How I Got A Book Deal

A while ago on my old blog I made a post about how I got a book deal. When I was querying, posts like these were what I wanted to read. I wanted to know what happens behind the scenes in a very hush hush industry, and so here it is, the story of how I got a book deal.

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I HAVE A TWO BOOK DEAL!!!!!!!

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I've dreamt of this day since I was a kid and I can't believe it's finally a reality!

*cue non-stop stream of tears*

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This time last year, I was still querying a different book, getting rejections and feeling like publishing a novel wasn't going to be something I could achieve in this lifetime.

BUT IT'S HAPPENING. IT'S ACTUALLY HAPPENING.

Okay but...how did it happen?

As mentioned in my How I Got My Agent post, I owe it to my favourite TV Show Gossip Girl for this. Thank you Blair Waldorf for everything. 

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I accepted the offer of representation from my amazing agent, Hannah Sheppard, on the 3rd of August, and we got to work right away. I received my edit letter and an annotated version of my manuscript a few days after and began planning how I was going to tackle my edits! My editing period was quite short, about three weeks, and when I was done I couldn't believe how much more I loved my manuscript. 

While editing, it is so hard to love what you're writing/re-writing until you see the full picture. On some edit days, I felt like throwing my laptop out of the window. Others, I loved the way things were going. 

In the end, I created something I was really happy with - which is the best upside to writing. Loving the things you produce at the end of the messiness of drafting and edits.

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After line edits, big picture changes and a lot of reworking, my agent finally told me that I was ready to go on submission to editors! I was weirdly shocked by that. I knew it was coming but I never really thought I'd get to this point.

So at first I was like...

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then I was like...

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Then my agent told me that she'd sent out my manuscript and that it was official.

And...I died.

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I called Mum and told her "I'm officially on sub!!" 

Her: What is sub?

Me: My book is going to editors!!

Her: I thought your book is going to publishing houses...

Me: YES. EDITORS AT PUBLISHING HOUSES.

Her: ahh...when will we hear back?

(Guys, explaining publishing to your mum is an extreme sport)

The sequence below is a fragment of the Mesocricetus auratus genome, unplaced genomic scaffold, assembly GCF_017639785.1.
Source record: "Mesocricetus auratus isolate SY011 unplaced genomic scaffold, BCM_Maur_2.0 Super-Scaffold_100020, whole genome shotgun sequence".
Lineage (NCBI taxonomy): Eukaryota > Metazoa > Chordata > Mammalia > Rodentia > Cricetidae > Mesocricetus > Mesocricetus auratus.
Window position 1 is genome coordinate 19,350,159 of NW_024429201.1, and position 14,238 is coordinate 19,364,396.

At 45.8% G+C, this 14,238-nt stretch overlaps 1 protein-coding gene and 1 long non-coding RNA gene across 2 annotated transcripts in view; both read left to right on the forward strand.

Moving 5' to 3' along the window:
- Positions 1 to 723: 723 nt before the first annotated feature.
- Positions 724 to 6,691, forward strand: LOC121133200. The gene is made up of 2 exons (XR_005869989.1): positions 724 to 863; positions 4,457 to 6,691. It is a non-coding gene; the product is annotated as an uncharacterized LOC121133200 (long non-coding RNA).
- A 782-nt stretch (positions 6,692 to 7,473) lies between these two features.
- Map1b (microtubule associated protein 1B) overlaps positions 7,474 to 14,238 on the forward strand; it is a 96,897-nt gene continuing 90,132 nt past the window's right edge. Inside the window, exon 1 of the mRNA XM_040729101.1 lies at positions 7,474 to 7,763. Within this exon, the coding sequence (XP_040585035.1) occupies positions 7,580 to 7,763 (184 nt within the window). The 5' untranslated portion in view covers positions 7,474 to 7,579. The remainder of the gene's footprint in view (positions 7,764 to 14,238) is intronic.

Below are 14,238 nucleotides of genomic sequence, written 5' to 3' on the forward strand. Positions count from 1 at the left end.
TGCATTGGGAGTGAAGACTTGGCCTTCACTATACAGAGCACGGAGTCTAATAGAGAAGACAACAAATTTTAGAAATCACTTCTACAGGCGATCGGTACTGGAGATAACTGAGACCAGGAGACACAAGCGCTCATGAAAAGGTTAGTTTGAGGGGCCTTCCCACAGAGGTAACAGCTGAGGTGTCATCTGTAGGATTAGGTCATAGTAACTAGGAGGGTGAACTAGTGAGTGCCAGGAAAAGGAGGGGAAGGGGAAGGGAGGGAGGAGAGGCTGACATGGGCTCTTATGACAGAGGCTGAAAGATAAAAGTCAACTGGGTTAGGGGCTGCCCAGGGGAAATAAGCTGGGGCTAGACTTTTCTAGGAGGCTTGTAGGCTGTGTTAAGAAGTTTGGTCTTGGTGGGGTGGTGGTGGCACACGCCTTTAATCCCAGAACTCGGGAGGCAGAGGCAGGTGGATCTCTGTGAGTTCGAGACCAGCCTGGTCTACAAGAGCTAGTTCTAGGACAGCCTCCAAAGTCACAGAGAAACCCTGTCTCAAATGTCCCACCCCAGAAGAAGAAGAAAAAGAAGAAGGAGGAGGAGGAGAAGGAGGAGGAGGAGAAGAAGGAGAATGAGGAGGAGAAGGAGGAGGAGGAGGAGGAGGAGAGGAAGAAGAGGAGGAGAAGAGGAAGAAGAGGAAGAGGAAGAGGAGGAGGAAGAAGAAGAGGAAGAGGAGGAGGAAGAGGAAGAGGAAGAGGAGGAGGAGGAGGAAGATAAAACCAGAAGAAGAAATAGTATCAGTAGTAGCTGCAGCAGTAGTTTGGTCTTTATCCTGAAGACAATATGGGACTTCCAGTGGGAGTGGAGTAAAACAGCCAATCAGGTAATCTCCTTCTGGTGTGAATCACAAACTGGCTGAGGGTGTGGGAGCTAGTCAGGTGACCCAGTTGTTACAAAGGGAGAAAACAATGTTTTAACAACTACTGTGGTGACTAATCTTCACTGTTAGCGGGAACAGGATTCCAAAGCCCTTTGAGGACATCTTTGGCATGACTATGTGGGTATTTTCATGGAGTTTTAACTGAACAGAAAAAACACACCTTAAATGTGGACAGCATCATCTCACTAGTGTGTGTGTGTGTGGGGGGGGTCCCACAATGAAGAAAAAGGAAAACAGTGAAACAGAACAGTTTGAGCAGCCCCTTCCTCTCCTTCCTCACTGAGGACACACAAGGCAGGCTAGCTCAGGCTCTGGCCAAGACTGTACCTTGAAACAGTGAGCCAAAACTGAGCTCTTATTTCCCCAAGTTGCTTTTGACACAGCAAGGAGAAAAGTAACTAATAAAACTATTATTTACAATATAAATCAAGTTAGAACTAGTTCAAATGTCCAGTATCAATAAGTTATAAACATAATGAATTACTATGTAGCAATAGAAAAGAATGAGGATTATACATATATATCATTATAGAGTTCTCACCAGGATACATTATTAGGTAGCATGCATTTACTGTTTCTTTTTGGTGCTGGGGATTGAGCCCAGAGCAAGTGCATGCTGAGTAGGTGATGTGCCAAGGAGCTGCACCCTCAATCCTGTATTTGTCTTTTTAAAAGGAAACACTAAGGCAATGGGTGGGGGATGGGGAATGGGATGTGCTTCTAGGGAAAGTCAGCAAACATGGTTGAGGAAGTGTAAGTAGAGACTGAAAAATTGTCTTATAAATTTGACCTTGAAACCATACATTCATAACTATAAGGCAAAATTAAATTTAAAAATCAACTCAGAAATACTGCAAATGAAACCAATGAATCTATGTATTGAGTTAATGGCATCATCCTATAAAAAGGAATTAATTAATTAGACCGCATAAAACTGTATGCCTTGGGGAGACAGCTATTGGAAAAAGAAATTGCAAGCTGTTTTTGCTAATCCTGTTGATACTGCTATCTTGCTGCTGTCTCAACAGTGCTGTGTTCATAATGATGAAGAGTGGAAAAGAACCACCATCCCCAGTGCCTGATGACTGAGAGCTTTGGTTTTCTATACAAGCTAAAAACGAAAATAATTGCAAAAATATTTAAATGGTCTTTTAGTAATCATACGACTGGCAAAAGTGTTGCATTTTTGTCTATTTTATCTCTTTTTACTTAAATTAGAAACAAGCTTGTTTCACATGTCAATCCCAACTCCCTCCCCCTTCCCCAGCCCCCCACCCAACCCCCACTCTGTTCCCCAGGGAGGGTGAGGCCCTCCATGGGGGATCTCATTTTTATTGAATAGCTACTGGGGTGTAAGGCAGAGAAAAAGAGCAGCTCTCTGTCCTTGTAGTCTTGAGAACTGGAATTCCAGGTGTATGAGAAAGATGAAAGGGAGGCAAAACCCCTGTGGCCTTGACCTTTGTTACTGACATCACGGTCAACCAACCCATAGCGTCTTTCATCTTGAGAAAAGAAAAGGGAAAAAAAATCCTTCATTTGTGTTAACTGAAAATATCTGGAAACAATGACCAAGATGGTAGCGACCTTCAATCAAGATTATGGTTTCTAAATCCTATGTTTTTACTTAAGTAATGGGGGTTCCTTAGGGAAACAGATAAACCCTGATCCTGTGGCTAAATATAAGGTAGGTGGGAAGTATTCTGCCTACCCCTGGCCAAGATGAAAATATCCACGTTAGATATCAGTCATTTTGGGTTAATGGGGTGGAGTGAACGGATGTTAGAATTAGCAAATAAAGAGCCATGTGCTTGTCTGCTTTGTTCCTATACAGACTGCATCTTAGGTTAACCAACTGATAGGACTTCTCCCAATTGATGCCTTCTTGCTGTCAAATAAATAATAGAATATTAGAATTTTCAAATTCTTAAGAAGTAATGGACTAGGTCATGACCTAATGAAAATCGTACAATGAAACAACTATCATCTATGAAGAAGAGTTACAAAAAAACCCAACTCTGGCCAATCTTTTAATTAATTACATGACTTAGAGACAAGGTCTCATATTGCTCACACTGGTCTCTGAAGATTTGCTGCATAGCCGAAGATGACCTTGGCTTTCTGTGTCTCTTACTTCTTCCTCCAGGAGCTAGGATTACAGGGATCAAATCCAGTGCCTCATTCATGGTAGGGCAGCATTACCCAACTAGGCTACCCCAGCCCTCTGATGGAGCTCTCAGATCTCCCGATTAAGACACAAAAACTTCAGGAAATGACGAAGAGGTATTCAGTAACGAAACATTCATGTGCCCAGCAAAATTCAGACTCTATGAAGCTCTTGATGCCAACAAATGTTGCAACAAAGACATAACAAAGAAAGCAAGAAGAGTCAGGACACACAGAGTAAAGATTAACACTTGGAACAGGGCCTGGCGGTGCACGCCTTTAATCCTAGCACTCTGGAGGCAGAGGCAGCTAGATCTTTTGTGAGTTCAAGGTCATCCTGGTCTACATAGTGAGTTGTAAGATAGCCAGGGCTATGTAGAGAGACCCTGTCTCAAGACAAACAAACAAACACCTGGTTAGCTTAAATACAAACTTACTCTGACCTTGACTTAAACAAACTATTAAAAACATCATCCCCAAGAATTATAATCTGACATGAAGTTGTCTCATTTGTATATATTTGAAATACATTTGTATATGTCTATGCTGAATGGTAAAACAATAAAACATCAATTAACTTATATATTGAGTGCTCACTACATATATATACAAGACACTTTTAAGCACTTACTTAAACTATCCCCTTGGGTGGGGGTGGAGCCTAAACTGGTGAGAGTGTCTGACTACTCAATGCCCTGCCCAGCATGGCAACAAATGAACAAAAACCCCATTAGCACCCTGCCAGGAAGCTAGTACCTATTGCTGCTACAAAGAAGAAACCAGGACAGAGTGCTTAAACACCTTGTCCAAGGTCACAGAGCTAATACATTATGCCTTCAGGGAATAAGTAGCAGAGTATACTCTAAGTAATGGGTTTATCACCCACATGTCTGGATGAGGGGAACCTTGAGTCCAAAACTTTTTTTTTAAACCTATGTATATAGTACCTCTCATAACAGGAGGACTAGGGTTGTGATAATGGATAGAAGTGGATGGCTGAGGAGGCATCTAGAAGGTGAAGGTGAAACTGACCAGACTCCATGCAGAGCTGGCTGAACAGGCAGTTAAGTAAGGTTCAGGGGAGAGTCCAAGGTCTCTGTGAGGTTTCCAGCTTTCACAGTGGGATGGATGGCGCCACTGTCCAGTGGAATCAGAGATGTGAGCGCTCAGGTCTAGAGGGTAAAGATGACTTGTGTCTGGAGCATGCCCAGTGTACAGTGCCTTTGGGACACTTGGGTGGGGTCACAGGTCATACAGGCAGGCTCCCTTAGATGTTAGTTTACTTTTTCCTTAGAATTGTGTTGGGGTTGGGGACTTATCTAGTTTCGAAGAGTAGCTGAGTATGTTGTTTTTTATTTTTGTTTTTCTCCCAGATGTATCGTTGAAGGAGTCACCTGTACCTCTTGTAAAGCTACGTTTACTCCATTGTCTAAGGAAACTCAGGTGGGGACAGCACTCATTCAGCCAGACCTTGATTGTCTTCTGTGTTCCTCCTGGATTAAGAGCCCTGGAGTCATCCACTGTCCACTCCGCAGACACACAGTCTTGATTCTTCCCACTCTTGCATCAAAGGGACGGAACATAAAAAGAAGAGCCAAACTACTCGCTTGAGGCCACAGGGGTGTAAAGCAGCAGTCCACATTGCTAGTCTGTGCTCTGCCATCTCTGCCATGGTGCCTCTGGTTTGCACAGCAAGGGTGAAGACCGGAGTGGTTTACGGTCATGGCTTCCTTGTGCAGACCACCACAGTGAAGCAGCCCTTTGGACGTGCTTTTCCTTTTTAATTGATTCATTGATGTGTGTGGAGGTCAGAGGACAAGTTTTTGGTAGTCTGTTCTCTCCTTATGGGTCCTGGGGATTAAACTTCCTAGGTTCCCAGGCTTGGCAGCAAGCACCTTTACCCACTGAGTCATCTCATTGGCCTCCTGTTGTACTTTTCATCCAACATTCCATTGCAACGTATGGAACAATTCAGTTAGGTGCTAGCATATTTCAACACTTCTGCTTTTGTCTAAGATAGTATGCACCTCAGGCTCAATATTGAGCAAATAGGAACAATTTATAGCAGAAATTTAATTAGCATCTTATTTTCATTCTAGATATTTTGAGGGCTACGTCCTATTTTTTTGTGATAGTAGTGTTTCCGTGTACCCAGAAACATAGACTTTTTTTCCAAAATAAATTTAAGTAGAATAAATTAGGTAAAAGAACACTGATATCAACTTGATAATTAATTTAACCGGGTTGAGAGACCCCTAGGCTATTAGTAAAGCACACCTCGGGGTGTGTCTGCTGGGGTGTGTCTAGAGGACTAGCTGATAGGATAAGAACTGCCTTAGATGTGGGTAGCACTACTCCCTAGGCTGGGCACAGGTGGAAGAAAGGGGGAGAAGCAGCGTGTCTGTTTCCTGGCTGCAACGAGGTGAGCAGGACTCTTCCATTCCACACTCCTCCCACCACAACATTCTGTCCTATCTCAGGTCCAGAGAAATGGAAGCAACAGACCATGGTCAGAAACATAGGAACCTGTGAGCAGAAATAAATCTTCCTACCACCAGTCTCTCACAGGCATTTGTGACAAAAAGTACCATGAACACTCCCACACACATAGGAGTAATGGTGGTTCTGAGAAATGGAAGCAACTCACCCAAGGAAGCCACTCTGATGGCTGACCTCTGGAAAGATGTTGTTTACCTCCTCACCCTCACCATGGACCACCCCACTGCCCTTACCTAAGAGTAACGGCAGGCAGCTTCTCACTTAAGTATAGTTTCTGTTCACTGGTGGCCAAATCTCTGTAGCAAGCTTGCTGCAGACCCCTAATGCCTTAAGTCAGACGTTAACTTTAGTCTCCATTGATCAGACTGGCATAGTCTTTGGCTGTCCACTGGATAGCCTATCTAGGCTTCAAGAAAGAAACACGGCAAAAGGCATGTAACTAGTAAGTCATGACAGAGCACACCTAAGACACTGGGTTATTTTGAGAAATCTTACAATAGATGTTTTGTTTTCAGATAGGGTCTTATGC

But yes. When was I going to hear back? Her question was one I didn't want to think about. I told her, it could be weeks or months. That I'm going to try not to obsess over it - I failed at that by the way - just try to go on and pretend that everything is fine... (also failed at that). 

So, I went on Sub on one rainy Friday in the middle of September. Expecting silence for at least 4 weeks...

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But then Saturday and Sunday passed and Monday rolled around and I was distracted by my friend from London - who came up to visit me in Scotland. We had a fun day out in town and I remember at the end of our town adventures, we were on the bus back home and I decided to check my notifications. First thing I saw were some twitter updates, my phones low storage warning and...a message from my agent. 

The subject line had the name of an Editor in it and I thought to myself...oh my god...I knew it was some form of positive news because, with many agents, you get to decide whether you want to hear about everything or only positives. Given my mental health, I only wanted positives in the beginning and hoped that if we were still on sub a few months down the line, that I would get the nerve to hear everything. 

So...after a few seconds just staring at the email, heart racing, fingers shaking...I open it. It was news...an editor finished reading my book over the weekend and loved it...

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I had to hold back from screaming in public - I actually think being a writer is 70% trying not to scream in public. 

I got home, acted semi-normal...although my friend asked why I was smiling like a maniac...I still maintained some level of normality. 

So let's call this Editor...Editor A. Editor A told my agent that she was going back to her team to get more reads - aka get 2nd opinions on my book - which editors do before taking your book to an acquisitions meeting (aka meeting where they decide whether or not they want to buy your book).